Urbana 12 Pan-Asian Lounge: WHY NON-CHRISTIAN ASIANS DON’T LIKE YOUR ASIAN CHRISTIAN FELLOWSHIP (video)


While at Urbana I had the privilege of speaking at the Pan-Asian N. American (PANA) lounge – a place where Asian American students could gather for food, fellowship, and to hear short talks focusing on a big idea that related to intersection of ethnic identity and spiritual life. I was the very last speaker in 4 days of excellent talks. My topic: “Asian America: Divided by God?” or, more bluntly, “Why don’t non-Christian Asian Americans like our Asian fellowship?

This 10-minute talk is a re-shaped version of my talk at ECAASU back in February. While ECAASU focuses on political activism and cultural awareness, largely from a secular standpoint, Urbana engages these topics from a Christian background. I approached the divide between religious and non-religious Asian Americans from a scriptural standpoint. I called Asian American Christians to re-examine their fears and gifts and to recommit to Christ’s mandate and manner of witness.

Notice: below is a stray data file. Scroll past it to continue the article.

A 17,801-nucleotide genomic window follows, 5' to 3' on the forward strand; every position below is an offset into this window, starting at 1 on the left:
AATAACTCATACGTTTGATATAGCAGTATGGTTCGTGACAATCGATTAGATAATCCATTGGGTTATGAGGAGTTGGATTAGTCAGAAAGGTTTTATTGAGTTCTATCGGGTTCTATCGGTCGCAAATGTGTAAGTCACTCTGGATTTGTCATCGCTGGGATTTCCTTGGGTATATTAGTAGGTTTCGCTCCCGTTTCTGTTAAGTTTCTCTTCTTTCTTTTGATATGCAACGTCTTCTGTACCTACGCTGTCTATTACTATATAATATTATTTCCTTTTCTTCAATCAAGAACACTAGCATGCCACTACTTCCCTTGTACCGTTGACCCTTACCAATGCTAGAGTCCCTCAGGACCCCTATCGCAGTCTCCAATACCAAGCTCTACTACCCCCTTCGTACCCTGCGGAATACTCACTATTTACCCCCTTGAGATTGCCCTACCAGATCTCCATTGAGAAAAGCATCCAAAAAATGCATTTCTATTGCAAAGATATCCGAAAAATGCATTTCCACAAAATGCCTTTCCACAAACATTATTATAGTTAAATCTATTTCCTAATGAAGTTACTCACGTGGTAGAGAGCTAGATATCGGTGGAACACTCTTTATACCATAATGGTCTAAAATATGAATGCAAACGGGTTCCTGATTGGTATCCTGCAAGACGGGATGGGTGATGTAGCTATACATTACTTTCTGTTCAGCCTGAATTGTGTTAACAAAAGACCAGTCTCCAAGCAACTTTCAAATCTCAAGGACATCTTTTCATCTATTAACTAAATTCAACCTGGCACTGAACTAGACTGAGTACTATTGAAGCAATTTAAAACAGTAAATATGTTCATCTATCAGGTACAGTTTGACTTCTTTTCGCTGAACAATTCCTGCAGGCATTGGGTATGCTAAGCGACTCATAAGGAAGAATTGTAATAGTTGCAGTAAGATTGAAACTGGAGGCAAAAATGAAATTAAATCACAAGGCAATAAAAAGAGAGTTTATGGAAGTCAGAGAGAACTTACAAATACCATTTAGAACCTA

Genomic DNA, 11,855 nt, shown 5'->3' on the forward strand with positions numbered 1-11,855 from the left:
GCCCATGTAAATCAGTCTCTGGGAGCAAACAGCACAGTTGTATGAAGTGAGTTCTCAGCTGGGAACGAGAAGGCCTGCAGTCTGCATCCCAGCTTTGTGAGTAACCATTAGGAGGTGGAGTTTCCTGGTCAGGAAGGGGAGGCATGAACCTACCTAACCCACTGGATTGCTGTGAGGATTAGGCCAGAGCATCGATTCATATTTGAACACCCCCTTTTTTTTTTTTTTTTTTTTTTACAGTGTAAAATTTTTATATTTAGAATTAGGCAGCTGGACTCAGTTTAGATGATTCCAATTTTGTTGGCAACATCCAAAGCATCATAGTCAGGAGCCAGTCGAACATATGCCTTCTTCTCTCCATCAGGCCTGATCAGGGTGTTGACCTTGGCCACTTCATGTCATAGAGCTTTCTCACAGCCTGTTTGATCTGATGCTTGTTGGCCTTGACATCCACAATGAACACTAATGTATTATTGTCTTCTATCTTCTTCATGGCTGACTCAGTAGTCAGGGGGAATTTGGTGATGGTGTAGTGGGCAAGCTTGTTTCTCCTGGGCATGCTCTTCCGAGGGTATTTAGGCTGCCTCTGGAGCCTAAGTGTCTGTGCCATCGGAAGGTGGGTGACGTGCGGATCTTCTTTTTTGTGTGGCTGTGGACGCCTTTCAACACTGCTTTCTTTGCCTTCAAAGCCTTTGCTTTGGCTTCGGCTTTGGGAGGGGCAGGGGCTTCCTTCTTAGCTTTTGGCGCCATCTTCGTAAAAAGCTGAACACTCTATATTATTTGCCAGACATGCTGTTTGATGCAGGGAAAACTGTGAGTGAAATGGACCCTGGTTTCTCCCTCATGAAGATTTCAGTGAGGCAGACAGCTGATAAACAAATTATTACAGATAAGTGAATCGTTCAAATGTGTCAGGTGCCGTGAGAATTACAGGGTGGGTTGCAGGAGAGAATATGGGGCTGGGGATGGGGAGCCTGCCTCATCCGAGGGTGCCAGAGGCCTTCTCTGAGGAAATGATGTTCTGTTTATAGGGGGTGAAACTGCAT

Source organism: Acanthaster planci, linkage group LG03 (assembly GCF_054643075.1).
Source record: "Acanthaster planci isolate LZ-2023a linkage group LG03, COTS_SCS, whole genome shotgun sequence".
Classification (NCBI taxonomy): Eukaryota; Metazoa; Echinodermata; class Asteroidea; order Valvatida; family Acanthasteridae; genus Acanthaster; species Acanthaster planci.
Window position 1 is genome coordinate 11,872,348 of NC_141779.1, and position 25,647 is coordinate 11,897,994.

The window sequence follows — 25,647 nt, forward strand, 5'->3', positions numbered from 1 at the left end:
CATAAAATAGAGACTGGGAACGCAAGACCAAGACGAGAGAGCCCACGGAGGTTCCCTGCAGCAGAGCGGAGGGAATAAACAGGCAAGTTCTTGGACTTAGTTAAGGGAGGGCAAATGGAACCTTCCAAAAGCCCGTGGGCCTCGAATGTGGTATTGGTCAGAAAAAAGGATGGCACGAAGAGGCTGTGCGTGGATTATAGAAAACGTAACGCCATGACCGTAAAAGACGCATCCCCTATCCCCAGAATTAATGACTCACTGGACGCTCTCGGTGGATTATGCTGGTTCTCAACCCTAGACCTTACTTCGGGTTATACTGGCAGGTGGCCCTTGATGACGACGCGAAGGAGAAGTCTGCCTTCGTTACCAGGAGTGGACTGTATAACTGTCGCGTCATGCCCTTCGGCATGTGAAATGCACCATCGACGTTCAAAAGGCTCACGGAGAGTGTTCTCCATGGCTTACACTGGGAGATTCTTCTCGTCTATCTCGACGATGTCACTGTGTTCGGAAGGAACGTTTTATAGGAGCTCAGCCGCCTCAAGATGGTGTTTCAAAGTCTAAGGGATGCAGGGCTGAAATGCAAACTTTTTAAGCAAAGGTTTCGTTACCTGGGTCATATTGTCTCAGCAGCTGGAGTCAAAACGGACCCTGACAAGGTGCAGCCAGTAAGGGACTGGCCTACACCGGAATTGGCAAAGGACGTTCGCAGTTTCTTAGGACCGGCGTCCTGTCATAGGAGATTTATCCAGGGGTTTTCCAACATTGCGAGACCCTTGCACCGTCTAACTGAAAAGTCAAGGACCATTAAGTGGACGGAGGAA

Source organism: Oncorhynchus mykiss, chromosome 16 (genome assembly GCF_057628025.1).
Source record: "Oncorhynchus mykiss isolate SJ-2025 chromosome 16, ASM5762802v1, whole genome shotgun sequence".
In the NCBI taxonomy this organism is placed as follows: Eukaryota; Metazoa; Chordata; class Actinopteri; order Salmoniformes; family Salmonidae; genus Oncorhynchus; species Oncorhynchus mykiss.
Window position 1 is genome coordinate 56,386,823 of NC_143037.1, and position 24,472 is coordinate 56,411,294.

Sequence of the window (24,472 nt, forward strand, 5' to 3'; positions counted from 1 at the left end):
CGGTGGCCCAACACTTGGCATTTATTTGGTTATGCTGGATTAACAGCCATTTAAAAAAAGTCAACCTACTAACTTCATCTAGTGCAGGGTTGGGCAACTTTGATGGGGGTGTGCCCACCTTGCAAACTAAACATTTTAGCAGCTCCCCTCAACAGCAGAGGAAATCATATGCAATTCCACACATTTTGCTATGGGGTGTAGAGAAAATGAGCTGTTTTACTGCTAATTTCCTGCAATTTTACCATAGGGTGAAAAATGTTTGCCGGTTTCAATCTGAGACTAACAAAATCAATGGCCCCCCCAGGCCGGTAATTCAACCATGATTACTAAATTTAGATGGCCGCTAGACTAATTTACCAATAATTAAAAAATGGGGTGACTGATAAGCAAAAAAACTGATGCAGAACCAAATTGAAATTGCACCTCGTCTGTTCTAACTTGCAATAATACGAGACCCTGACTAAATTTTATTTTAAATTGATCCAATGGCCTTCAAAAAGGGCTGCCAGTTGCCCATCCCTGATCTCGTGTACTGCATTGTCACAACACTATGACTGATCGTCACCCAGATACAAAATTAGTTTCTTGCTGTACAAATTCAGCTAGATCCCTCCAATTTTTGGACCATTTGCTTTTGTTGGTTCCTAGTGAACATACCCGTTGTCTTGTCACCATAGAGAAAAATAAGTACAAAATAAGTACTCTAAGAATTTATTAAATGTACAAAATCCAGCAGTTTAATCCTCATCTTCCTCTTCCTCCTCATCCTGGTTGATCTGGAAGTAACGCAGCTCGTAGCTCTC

It seemed to elicit positive response from folks who’ve never heard this topic spoken on before. Some students I know from Duke, as well as student leaders from MIT and the University of Michigan, asked questions about how to  embody this kind of culturally-authentic / culturally-effective witness. Again I’m grateful for the chance to speak out of what God has led me through (even though I still feel so far behind where I should be)!

You can see the video here:

At the PANA "Big Idea" speaker stage on the last day of Urbana.

At the PANA “Big Idea” speaker stage on the last day of Urbana.

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3 responses to “Urbana 12 Pan-Asian Lounge: WHY NON-CHRISTIAN ASIANS DON’T LIKE YOUR ASIAN CHRISTIAN FELLOWSHIP (video)

  1. Pingback: Watch the Urbana 12 PANA Lounge Talks

  2. this is very good. many asian american christians active in ethnic campus ministry tend to be inward-focused; it’s kind of like we view fellowship as a type of refuge – we tend to join asian ministries as a way to huddle away from everyone else. it’s like the immigrant model of church imported to the college campus.

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